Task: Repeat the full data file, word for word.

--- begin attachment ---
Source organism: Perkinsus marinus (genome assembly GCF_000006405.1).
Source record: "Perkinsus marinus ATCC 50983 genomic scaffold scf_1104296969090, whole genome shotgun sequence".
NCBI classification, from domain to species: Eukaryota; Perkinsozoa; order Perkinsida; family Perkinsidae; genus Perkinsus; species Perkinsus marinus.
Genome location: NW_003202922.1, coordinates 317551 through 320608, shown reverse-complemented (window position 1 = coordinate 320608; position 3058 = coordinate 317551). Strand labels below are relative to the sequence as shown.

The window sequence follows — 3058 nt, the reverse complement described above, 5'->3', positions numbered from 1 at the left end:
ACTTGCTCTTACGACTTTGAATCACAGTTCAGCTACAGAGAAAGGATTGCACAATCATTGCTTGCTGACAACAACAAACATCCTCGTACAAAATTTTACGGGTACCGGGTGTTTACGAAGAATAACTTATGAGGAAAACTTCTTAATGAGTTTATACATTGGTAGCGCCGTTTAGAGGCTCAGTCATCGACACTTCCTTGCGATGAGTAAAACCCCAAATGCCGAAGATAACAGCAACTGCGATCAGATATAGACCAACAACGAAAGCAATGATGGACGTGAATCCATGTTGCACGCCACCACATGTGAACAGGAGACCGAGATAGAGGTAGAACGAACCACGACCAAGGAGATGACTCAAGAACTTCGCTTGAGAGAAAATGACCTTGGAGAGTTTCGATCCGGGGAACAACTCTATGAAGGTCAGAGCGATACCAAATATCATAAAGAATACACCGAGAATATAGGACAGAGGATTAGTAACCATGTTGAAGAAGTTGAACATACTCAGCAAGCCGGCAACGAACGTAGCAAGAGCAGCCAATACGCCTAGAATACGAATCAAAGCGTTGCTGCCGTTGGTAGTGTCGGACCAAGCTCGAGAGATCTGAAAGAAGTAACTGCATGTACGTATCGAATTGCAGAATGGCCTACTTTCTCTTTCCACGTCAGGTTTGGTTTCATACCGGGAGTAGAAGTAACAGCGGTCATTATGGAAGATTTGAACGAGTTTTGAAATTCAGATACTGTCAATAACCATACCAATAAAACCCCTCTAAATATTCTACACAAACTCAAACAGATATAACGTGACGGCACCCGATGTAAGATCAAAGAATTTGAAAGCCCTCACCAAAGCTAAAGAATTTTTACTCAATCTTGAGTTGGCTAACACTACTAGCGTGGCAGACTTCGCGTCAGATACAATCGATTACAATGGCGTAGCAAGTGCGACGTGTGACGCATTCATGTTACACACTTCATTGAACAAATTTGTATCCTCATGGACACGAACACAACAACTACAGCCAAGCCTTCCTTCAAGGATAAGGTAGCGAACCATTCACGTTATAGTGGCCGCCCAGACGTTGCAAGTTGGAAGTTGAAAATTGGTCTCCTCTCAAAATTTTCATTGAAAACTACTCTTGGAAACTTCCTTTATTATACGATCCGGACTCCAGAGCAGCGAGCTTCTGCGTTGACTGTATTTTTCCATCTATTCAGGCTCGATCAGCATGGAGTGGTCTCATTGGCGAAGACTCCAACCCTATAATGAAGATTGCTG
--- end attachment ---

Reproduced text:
Source organism: Perkinsus marinus (genome assembly GCF_000006405.1).
Source record: "Perkinsus marinus ATCC 50983 genomic scaffold scf_1104296969090, whole genome shotgun sequence".
NCBI classification, from domain to species: Eukaryota; Perkinsozoa; order Perkinsida; family Perkinsidae; genus Perkinsus; species Perkinsus marinus.
Genome location: NW_003202922.1, coordinates 317551 through 320608, shown reverse-complemented (window position 1 = coordinate 320608; position 3058 = coordinate 317551). Strand labels below are relative to the sequence as shown.

The window sequence follows — 3058 nt, the reverse complement described above, 5'->3', positions numbered from 1 at the left end:
ACTTGCTCTTACGACTTTGAATCACAGTTCAGCTACAGAGAAAGGATTGCACAATCATTGCTTGCTGACAACAACAAACATCCTCGTACAAAATTTTACGGGTACCGGGTGTTTACGAAGAATAACTTATGAGGAAAACTTCTTAATGAGTTTATACATTGGTAGCGCCGTTTAGAGGCTCAGTCATCGACACTTCCTTGCGATGAGTAAAACCCCAAATGCCGAAGATAACAGCAACTGCGATCAGATATAGACCAACAACGAAAGCAATGATGGACGTGAATCCATGTTGCACGCCACCACATGTGAACAGGAGACCGAGATAGAGGTAGAACGAACCACGACCAAGGAGATGACTCAAGAACTTCGCTTGAGAGAAAATGACCTTGGAGAGTTTCGATCCGGGGAACAACTCTATGAAGGTCAGAGCGATACCAAATATCATAAAGAATACACCGAGAATATAGGACAGAGGATTAGTAACCATGTTGAAGAAGTTGAACATACTCAGCAAGCCGGCAACGAACGTAGCAAGAGCAGCCAATACGCCTAGAATACGAATCAAAGCGTTGCTGCCGTTGGTAGTGTCGGACCAAGCTCGAGAGATCTGAAAGAAGTAACTGCATGTACGTATCGAATTGCAGAATGGCCTACTTTCTCTTTCCACGTCAGGTTTGGTTTCATACCGGGAGTAGAAGTAACAGCGGTCATTATGGAAGATTTGAACGAGTTTTGAAATTCAGATACTGTCAATAACCATACCAATAAAACCCCTCTAAATATTCTACACAAACTCAAACAGATATAACGTGACGGCACCCGATGTAAGATCAAAGAATTTGAAAGCCCTCACCAAAGCTAAAGAATTTTTACTCAATCTTGAGTTGGCTAACACTACTAGCGTGGCAGACTTCGCGTCAGATACAATCGATTACAATGGCGTAGCAAGTGCGACGTGTGACGCATTCATGTTACACACTTCATTGAACAAATTTGTATCCTCATGGACACGAACACAACAACTACAGCCAAGCCTTCCTTCAAGGATAAGGTAGCGAACCATTCACGTTATAGTGGCCGCCCAGACGTTGCAAGTTGGAAGTTGAAAATTGGTCTCCTCTCAAAATTTTCATTGAAAACTACTCTTGGAAACTTCCTTTATTATACGATCCGGACTCCAGAGCAGCGAGCTTCTGCGTTGACTGTATTTTTCCATCTATTCAGGCTCGATCAGCATGGAGTGGTCTCATTGGCGAAGACTCCAACCCTATAATGAAGATTGCTG